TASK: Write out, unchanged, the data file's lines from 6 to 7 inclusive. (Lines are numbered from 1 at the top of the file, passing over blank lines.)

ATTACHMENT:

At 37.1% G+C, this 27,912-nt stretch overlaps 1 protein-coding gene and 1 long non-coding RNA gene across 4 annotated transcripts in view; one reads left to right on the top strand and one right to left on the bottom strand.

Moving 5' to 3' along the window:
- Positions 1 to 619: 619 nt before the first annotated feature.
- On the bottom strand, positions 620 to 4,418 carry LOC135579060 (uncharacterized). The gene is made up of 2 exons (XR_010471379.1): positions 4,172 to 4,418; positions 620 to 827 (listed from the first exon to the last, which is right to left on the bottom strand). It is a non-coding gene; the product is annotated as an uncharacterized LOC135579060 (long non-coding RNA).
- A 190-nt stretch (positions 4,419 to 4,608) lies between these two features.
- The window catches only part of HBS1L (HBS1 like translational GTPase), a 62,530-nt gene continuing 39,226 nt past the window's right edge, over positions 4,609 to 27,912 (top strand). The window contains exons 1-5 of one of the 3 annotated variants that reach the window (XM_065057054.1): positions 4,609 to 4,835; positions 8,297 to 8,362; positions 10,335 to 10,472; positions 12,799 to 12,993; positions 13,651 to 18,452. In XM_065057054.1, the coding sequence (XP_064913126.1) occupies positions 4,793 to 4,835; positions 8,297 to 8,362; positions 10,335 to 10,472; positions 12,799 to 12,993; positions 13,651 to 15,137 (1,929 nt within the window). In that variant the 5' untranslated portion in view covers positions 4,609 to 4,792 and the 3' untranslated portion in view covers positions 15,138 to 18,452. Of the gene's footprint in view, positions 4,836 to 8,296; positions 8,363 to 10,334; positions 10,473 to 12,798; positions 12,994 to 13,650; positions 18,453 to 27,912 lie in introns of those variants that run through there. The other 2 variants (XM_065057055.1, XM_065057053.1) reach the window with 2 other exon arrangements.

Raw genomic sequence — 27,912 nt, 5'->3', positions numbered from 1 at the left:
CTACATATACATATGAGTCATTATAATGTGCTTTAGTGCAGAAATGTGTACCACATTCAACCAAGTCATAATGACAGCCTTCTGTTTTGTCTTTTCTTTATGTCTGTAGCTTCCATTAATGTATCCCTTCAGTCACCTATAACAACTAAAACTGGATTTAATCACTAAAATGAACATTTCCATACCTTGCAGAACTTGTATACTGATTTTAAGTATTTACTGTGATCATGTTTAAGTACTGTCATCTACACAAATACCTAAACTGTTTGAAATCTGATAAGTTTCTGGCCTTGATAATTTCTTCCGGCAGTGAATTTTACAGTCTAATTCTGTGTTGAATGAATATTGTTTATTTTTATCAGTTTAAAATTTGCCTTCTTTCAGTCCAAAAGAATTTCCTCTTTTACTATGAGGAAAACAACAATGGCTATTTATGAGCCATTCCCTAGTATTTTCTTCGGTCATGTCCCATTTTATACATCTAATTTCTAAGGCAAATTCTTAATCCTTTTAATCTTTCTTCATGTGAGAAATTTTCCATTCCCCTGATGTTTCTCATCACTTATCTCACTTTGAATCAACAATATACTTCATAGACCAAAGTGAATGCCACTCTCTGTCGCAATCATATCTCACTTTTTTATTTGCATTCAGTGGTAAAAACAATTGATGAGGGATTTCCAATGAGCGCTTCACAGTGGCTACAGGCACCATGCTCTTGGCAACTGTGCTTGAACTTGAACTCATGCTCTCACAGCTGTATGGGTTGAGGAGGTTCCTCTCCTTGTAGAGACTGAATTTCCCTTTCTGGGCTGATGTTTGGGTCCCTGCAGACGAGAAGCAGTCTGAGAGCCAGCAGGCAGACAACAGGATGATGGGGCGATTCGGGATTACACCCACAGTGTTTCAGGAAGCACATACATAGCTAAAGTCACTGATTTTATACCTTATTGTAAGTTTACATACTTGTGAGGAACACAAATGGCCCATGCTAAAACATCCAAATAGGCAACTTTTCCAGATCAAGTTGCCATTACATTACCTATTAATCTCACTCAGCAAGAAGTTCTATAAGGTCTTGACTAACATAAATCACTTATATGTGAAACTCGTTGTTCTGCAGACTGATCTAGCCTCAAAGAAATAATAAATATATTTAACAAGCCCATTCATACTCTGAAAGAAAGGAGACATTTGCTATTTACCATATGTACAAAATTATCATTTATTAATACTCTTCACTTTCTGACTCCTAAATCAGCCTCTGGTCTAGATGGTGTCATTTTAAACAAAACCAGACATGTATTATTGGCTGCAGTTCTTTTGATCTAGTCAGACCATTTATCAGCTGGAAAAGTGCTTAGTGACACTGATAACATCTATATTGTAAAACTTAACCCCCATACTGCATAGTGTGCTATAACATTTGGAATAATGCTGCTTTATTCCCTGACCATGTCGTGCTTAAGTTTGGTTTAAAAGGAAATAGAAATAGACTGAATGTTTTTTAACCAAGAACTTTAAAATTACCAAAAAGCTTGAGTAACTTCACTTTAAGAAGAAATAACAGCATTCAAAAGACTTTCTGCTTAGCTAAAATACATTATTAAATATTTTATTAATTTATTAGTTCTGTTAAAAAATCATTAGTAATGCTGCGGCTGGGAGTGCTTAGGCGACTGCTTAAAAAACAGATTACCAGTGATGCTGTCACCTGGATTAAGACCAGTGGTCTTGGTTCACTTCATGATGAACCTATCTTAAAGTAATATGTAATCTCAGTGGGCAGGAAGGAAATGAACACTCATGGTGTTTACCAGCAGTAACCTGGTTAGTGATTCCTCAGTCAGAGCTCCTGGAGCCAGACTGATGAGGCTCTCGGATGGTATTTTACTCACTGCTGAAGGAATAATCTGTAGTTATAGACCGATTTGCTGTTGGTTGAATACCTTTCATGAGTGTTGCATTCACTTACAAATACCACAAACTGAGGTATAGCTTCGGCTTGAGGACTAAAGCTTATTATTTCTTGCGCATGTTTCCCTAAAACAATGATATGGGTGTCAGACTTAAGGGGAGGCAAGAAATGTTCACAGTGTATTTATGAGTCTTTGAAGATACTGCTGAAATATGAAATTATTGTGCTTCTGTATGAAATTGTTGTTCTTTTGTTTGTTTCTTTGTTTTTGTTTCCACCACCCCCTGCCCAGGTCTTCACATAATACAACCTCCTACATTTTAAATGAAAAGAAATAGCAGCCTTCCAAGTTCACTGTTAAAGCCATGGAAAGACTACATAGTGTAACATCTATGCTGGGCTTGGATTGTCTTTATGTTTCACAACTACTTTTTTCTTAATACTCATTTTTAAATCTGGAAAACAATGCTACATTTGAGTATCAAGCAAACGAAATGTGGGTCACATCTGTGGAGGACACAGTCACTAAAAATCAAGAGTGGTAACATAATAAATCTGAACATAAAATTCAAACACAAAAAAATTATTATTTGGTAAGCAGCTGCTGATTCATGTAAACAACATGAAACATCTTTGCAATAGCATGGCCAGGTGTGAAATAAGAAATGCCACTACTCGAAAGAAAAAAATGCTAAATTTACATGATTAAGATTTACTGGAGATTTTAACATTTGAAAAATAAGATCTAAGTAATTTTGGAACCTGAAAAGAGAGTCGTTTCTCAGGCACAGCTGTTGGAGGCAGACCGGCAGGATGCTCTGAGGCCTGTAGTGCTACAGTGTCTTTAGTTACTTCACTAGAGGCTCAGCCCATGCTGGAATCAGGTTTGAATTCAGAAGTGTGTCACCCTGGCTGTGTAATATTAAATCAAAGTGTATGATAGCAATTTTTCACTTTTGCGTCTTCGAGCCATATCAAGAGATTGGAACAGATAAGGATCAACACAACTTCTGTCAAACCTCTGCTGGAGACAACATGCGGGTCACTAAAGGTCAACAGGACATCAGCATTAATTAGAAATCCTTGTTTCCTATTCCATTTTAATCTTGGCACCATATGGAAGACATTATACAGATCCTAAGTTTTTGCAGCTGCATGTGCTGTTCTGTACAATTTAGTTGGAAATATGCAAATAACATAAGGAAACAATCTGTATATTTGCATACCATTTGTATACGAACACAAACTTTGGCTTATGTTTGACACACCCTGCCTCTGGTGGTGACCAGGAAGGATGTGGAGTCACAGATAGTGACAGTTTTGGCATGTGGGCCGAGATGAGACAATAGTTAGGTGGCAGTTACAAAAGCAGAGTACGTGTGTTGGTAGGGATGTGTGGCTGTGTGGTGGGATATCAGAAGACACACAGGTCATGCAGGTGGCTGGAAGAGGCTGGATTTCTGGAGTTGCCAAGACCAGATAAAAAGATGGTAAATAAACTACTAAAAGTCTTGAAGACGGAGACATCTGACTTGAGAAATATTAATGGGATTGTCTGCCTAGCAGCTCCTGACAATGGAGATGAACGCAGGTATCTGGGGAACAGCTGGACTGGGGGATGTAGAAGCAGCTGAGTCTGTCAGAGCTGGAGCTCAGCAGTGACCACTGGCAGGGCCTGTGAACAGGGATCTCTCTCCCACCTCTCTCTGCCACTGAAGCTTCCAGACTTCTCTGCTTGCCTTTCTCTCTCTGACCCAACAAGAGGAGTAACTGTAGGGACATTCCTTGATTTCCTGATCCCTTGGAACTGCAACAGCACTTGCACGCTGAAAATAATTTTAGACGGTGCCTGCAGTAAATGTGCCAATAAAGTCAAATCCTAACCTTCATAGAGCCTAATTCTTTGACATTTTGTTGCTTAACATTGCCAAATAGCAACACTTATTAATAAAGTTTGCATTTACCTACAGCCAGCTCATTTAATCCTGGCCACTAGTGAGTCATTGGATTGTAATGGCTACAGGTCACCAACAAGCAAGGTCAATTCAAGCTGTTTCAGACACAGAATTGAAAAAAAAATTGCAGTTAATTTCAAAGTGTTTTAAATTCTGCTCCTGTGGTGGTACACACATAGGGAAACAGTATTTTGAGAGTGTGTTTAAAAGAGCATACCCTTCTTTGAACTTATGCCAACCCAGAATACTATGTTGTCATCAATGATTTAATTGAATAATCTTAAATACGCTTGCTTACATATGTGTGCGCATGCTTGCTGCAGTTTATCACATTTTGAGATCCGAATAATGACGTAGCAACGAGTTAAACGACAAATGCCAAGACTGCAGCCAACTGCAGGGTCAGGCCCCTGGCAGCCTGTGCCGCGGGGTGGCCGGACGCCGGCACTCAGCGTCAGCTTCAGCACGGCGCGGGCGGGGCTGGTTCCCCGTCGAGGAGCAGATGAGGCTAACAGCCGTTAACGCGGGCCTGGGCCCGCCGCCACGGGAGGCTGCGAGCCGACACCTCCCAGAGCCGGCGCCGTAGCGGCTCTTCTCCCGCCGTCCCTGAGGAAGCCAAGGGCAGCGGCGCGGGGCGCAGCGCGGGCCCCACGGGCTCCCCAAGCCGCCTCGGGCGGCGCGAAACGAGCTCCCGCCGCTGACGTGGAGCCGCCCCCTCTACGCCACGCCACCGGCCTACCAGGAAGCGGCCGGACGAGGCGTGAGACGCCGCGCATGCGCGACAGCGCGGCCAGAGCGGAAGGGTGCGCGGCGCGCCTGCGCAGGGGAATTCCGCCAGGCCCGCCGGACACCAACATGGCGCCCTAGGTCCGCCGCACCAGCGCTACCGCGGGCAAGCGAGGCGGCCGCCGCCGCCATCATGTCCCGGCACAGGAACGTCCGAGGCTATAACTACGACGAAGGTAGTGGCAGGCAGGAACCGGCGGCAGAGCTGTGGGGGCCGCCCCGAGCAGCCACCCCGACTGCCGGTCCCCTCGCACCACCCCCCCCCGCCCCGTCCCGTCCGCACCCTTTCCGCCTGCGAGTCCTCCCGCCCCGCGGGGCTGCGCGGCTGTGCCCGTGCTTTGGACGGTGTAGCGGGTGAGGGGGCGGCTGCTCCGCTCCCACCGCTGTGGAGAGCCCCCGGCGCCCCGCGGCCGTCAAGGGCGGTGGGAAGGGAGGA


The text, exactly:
- The window catches only part of HBS1L (HBS1 like translational GTPase), a 62,530-nt gene continuing 39,226 nt past the window's right edge, over positions 4,609 to 27,912 (top strand). The window contains exons 1-5 of one of the 3 annotated variants that reach the window (XM_065057054.1): positions 4,609 to 4,835; positions 8,297 to 8,362; positions 10,335 to 10,472; positions 12,799 to 12,993; positions 13,651 to 18,452. In XM_065057054.1, the coding sequence (XP_064913126.1) occupies positions 4,793 to 4,835; positions 8,297 to 8,362; positions 10,335 to 10,472; positions 12,799 to 12,993; positions 13,651 to 15,137 (1,929 nt within the window). In that variant the 5' untranslated portion in view covers positions 4,609 to 4,792 and the 3' untranslated portion in view covers positions 15,138 to 18,452. Of the gene's footprint in view, positions 4,836 to 8,296; positions 8,363 to 10,334; positions 10,473 to 12,798; positions 12,994 to 13,650; positions 18,453 to 27,912 lie in introns of those variants that run through there. The other 2 variants (XM_065057055.1, XM_065057053.1) reach the window with 2 other exon arrangements.

Raw genomic sequence — 27,912 nt, 5'->3', positions numbered from 1 at the left: